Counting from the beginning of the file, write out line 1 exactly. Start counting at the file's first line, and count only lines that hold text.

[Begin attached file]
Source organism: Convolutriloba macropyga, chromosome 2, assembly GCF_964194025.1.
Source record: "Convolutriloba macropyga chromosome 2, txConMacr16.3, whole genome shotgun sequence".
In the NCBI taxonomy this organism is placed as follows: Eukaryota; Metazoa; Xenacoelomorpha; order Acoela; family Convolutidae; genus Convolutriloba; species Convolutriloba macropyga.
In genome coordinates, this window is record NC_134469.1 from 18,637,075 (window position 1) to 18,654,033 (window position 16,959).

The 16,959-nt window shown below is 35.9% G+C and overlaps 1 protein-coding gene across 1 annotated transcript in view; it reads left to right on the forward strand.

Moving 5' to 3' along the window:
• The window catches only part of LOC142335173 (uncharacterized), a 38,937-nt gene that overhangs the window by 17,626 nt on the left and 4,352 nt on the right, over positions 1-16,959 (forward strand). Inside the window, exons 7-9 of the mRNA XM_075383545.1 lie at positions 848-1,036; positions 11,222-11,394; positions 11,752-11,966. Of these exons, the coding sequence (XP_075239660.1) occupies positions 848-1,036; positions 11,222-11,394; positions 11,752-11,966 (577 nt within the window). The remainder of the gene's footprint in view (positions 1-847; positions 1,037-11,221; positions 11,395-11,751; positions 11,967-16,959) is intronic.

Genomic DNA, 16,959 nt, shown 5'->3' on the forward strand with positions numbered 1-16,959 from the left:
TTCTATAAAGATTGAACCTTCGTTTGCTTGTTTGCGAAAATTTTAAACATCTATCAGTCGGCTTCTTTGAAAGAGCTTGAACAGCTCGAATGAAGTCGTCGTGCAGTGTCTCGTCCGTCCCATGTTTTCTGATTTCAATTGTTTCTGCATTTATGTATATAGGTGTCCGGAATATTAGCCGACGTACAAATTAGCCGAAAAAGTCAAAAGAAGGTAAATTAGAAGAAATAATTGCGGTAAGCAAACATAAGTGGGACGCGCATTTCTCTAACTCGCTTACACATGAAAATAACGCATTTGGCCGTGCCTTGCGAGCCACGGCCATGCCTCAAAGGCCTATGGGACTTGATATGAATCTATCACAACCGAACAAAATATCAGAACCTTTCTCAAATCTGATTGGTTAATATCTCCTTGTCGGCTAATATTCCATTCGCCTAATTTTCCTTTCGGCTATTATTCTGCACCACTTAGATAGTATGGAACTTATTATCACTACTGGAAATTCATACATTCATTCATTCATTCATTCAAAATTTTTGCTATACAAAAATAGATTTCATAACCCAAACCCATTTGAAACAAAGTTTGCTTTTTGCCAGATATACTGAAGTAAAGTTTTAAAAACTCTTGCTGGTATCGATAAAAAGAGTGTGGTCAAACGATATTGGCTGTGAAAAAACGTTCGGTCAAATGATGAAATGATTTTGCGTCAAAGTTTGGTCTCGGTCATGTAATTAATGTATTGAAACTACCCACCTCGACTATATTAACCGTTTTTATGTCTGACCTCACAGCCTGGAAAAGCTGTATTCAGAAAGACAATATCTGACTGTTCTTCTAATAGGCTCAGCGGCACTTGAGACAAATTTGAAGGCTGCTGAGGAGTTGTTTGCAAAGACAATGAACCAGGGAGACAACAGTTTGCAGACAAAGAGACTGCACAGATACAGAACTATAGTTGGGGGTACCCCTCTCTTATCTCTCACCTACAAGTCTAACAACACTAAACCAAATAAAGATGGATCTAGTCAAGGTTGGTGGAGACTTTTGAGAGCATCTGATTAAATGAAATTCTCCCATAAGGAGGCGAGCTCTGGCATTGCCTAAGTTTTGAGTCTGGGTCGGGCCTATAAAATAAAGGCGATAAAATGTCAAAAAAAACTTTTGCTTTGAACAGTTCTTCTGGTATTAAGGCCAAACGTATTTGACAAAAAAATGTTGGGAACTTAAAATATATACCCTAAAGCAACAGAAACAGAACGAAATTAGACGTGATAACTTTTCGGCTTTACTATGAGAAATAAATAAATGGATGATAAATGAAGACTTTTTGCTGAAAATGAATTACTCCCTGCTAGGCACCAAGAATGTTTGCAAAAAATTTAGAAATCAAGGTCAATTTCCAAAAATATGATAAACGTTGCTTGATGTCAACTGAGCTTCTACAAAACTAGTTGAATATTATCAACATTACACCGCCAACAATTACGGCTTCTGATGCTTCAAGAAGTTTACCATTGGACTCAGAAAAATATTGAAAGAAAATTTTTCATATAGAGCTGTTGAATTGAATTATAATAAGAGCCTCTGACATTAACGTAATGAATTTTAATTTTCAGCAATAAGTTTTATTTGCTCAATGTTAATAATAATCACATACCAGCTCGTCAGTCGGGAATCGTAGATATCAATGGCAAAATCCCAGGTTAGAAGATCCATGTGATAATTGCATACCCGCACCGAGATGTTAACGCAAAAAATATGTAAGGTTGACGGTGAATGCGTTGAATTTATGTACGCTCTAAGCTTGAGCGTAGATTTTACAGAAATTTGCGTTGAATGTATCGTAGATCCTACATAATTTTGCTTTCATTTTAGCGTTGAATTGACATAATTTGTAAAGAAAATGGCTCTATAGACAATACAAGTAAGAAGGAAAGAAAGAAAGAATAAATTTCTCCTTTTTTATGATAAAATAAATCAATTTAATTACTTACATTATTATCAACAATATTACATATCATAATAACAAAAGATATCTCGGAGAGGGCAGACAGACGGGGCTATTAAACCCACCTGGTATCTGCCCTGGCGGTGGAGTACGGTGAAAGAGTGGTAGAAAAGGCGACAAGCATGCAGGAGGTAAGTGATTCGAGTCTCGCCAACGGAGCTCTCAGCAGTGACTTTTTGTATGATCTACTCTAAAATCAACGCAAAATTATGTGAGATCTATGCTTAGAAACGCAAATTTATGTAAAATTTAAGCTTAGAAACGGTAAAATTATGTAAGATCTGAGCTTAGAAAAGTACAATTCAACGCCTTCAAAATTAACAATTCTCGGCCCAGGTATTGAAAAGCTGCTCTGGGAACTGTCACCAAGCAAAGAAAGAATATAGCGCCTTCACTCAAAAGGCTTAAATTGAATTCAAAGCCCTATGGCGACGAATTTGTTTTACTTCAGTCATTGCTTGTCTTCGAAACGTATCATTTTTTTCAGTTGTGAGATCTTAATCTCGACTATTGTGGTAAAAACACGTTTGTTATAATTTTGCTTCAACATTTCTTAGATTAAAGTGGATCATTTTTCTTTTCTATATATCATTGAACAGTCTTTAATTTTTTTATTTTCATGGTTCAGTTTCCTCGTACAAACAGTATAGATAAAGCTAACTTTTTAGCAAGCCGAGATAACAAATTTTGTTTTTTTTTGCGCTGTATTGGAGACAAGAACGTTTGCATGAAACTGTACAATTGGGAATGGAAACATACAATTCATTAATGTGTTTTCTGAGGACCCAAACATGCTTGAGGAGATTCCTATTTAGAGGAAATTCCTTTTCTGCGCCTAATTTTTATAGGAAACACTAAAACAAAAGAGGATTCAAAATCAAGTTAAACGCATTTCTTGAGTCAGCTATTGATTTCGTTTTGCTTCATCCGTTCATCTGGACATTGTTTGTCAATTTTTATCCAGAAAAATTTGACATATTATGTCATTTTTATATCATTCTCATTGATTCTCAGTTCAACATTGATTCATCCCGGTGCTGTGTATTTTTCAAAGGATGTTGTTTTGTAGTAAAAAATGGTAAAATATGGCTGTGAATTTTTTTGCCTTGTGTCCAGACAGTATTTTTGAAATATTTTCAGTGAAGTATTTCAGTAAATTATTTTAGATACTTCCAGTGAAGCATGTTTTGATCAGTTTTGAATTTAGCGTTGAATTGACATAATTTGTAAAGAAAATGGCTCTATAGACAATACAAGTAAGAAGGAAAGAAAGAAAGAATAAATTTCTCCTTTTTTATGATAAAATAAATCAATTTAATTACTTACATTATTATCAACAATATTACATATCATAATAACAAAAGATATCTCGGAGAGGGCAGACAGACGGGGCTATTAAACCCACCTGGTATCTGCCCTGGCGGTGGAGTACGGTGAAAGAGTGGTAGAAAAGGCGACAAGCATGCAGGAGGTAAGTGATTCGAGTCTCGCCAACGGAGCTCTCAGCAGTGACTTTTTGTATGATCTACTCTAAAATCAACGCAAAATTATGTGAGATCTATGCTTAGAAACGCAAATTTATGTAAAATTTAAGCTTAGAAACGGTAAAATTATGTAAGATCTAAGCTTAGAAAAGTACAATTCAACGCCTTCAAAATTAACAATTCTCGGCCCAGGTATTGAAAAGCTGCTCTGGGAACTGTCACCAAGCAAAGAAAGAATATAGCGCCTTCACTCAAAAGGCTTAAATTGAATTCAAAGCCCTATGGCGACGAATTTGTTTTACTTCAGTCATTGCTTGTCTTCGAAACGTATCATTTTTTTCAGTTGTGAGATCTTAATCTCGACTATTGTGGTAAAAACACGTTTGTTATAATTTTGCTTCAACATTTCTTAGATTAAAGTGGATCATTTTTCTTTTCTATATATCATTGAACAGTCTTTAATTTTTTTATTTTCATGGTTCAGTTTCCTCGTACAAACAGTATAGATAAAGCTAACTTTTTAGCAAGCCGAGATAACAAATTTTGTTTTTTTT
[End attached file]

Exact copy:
Source organism: Convolutriloba macropyga, chromosome 2, assembly GCF_964194025.1.